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APPetizer – Maria Lassnig

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A small sample from our current exhibition Enjoy - the mumok Collection in Change.

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Maria Lassnig, Karyatide [Caryatid], 1974 (oil on canvas, 127 x 143 cm)

Austrian artist Maria Lassnig moved to New York in the late 1960s. In 1974 she rented a loft which she renovated herself, painting the whole thing white. During this period her pictures also became increasingly lighter and pastel-coloured.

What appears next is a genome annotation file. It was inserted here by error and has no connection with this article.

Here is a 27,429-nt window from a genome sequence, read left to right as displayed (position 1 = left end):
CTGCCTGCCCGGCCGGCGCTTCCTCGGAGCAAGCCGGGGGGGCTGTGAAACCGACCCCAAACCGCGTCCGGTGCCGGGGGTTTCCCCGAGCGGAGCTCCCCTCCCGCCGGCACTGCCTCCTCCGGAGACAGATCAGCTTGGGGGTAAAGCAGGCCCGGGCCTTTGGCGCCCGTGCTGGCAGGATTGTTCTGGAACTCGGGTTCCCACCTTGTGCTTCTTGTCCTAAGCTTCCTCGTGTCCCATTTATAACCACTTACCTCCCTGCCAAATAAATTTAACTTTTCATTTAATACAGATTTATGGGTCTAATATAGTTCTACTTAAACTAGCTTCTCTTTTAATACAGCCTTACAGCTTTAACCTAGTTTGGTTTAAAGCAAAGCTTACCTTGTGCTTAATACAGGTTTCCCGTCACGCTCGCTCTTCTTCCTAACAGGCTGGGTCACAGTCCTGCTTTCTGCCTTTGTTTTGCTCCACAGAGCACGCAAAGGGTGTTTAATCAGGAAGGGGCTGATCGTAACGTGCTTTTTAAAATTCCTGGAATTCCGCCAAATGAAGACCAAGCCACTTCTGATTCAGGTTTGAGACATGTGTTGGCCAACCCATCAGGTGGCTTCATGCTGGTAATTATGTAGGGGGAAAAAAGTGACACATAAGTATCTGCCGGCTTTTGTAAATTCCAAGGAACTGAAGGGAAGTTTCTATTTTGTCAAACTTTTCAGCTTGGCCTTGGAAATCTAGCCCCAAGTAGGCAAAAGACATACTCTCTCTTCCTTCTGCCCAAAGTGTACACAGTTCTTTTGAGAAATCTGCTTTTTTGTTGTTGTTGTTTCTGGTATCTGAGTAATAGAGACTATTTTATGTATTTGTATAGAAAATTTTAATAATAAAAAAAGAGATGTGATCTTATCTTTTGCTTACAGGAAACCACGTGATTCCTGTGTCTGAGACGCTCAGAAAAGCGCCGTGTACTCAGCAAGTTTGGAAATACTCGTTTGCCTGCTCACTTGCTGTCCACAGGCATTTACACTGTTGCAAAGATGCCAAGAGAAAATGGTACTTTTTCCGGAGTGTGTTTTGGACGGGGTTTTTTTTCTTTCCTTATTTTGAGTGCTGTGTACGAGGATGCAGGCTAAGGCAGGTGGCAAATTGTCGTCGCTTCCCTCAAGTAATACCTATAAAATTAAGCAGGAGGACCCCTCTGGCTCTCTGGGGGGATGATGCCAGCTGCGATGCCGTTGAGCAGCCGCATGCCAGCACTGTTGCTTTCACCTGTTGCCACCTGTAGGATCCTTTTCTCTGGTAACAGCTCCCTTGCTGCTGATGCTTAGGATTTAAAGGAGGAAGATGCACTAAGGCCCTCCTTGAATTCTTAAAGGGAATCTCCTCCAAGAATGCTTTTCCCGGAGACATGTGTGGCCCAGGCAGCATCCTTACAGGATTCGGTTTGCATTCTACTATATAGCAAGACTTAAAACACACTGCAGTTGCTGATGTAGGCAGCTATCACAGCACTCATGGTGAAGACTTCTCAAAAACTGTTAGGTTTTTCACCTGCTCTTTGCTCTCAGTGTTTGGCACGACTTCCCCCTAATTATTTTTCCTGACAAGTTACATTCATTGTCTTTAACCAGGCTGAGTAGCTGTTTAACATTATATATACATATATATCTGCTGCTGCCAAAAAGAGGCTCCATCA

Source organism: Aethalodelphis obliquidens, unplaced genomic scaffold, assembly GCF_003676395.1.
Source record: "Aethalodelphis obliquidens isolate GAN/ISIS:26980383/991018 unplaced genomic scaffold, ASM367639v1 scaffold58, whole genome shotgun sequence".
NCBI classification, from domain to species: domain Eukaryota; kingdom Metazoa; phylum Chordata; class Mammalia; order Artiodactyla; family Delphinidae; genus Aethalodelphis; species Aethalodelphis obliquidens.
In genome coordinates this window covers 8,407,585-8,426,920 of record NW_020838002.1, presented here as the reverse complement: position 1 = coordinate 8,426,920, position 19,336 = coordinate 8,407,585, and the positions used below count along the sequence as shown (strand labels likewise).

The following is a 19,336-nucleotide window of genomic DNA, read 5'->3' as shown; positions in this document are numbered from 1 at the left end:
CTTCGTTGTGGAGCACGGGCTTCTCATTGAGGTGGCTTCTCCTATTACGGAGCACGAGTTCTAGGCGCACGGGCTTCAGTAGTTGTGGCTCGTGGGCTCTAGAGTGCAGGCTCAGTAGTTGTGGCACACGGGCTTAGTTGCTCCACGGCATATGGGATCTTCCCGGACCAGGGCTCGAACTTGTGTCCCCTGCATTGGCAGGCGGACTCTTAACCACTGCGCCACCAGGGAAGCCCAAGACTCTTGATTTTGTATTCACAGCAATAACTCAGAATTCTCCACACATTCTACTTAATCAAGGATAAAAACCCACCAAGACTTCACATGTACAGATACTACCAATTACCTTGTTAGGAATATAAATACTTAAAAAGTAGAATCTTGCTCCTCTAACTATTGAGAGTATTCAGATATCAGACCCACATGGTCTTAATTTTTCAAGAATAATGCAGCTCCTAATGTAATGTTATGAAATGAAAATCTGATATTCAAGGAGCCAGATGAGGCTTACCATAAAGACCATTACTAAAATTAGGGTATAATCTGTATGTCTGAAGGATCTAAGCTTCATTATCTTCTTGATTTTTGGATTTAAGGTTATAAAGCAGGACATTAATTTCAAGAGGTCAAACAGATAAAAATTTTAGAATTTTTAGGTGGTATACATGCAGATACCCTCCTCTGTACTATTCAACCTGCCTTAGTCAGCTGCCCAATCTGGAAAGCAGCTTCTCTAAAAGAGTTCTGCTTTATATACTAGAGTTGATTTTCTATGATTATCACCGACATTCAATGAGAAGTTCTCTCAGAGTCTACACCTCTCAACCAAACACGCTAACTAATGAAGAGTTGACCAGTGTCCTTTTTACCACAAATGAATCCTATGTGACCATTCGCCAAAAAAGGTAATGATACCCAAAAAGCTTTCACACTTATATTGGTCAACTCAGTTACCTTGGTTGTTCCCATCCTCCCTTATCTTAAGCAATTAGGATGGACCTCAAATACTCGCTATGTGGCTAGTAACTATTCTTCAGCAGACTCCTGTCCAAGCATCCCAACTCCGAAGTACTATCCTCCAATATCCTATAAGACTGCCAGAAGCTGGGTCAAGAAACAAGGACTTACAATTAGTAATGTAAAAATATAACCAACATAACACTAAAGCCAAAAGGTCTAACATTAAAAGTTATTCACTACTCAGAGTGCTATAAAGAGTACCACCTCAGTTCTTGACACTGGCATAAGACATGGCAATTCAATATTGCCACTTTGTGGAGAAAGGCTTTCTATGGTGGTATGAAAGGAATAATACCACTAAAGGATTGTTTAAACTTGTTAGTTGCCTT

Her late self-portraits in which she is often depicted as being under severe existential pressure have a precursor in these pale-coloured nudes of the 1970s that includes the “Karyatide” painting. In this work Lassnig depicts herself naked, in a squatting pose. Eyeless and with a serious expression her face is turned upwards. Her left arm reaches for the topmost edge of the picture, the upper arm is painted to draw attention to it and shows that the body is under visible stress as if it was labouring under an unseen weight. The title of the picture, “Caryatid” refers to the decorative architectural element of the same name. These female figures function as support that hold up heavy elements –– beams, balconies, cornices and portals –– with relaxed ease. As a caryatid, the artist carries a heavy but invisible burden. The slightly elongated rectangular format of the picture underlines the notion of distress. The cross-strut posture of her body gives the impression of pushing against the outer limits of the picture. In the blue contours on the arms and legs, the curves of the body merge with the background which in “Caryatid” serves as a bottomless container for her physical sensations. Right from the beginning Lassnig declared the central subject of her art to be her own body, and the depiction of which what she inhabits and observes from within and without, she gave the term ‘Body Awareness Painting’. She linked her momentary and remembered physical sensations with figurative image vocabulary and felt physically experienced colours. Maria Lassnig: “I draw or paint a picture in a specific body position: for example, sitting, supported on one arm, one feels the shoulder blade but only the upper part of the arm itself, the palm of the hand like the hand grips of a crutch.